AAIHR urges Congress to recapture old, unused visas for qualified international nurses

AAIHR urges Congress to recapture old, unused visas for qualified international nurses
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James Richardson, 202-408,9160
James.Richardson@Dentons.com

WASHINGTON—The American Association of International Healthcare Recruitment, the premier advocate for foreign-educated healthcare workers, on Tuesday called for Congress to recapture previously unused visas for qualified international nurses to help meet the unprecedented challenges of the novel coronavirus pandemic.

Even before the first COVID-19 infection last year, the United States was dangerously low on nurses—as many as one-in-eight nursing positions will go unfilled this year. Now, as the system begins to buckle under the weight of the pandemic, the country must find a way to grow its clinician base quickly.

Today there are upwards of 15,000 qualified overseas nurses who have passed background checks and US licensure and English language proficiency tests but cannot get their visas processed by the State Department because of a green card freeze. This retrogression, which regulates numerically limited categories of immigration, means thousands of qualified nurses who have otherwise cleared every other immigration hurdle cannot come to the United States.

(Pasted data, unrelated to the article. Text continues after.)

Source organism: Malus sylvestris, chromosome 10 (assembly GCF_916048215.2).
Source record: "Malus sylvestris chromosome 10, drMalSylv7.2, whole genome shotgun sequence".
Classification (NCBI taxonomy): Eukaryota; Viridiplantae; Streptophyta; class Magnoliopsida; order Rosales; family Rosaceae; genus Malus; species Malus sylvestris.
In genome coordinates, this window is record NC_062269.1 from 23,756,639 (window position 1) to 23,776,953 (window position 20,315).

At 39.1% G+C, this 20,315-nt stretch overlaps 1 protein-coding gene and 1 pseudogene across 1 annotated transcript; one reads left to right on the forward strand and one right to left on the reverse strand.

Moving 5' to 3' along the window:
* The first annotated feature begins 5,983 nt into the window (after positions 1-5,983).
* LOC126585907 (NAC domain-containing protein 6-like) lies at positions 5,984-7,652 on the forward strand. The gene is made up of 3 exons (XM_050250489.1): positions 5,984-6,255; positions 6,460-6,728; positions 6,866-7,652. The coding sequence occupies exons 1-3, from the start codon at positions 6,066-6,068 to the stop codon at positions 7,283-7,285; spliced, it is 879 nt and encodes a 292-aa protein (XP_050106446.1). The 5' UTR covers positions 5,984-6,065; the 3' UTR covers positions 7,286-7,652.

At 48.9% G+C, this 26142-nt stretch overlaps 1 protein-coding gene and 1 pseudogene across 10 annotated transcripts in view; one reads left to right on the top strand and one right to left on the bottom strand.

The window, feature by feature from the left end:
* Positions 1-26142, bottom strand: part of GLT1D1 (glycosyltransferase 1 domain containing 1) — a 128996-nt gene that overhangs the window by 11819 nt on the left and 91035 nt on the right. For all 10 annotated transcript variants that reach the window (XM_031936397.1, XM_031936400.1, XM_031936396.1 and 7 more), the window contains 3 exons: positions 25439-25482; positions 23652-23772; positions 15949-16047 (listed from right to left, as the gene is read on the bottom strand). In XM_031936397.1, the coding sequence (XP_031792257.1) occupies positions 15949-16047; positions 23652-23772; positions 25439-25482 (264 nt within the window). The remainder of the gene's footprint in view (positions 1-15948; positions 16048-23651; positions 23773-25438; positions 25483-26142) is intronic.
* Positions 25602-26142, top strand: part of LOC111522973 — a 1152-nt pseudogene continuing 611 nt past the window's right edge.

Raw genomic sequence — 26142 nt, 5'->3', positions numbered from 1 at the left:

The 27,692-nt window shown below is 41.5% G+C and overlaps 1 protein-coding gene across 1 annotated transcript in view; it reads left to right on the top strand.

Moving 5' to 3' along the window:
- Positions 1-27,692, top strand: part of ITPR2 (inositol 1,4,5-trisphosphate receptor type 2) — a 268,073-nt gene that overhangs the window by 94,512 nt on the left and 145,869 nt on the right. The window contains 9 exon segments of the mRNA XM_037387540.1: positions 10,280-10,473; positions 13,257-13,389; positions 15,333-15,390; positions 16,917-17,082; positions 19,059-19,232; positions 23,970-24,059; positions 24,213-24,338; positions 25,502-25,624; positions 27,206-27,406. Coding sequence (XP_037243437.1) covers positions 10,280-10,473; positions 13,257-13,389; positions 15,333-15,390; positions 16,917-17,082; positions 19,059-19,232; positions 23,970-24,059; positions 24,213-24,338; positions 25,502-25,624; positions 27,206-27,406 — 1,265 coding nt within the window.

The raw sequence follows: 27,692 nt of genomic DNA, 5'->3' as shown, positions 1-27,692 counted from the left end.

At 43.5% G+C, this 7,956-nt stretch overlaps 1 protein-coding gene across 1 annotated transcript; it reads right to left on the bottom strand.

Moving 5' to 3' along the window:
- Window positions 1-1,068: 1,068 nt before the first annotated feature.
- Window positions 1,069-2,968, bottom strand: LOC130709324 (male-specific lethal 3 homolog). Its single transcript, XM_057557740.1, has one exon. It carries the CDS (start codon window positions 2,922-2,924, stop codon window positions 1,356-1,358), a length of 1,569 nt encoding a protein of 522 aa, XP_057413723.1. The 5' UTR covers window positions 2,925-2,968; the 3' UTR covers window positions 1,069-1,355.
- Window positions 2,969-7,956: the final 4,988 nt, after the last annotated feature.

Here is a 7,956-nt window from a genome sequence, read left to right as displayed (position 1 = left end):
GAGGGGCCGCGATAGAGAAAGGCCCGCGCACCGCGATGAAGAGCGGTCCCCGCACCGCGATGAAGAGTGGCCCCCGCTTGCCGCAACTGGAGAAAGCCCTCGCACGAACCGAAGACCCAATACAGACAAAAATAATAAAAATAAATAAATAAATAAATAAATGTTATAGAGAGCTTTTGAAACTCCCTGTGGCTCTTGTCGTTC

“COVID-19 is the most significant public health crisis in a generation, and now more than ever we need nurses,” Shari Costantini, R.N., the president of the American Association of International Healthcare Recruitment, said. “There are thousands of qualified international nurses who could come to America tomorrow but have been blocked by a bureaucratic doorman. Congress can and must lift this visa retrogression.”

Visa issuance within numerically limited immigration categories like those that apply to nurses is capped annually by Congress. Since 1921, Congress has allocated 25.3 million visas under numerically limited green card categories. In 72 of the previous 98 years, successive administrations have issued fewer visas than were made available by Congress.

In total, the government only issued 20.6 million green cards, leaving a 4.5 million surplus of apportioned but unused visas, according to an analysis by the Cato Institute. Without authorizing any new visas, Congress could recapture old, unused green cards for nurses and other critical-need healthcare workers. 

There’s precedent for this, too. In 2005, in response to a widening nursing shortage that contributed to the country’s inability to care for those affected by the Global War on Terror, Congress granted a one-time allotment of 50,000 unused visas for registered nurses. 

“Even before this crisis, hospitals were struggling to maintain nurse-patient ratios to ensure quality care,” AAIHR Vice Chair Patty Jeffrey said. “We can’t bring enough nurses out of retirement and training new nurses take time. Recapturing old, unused visas for qualified international nurses is the fastest way to get the nurses we need now to ensure American patients receive the care they need and deserve.”

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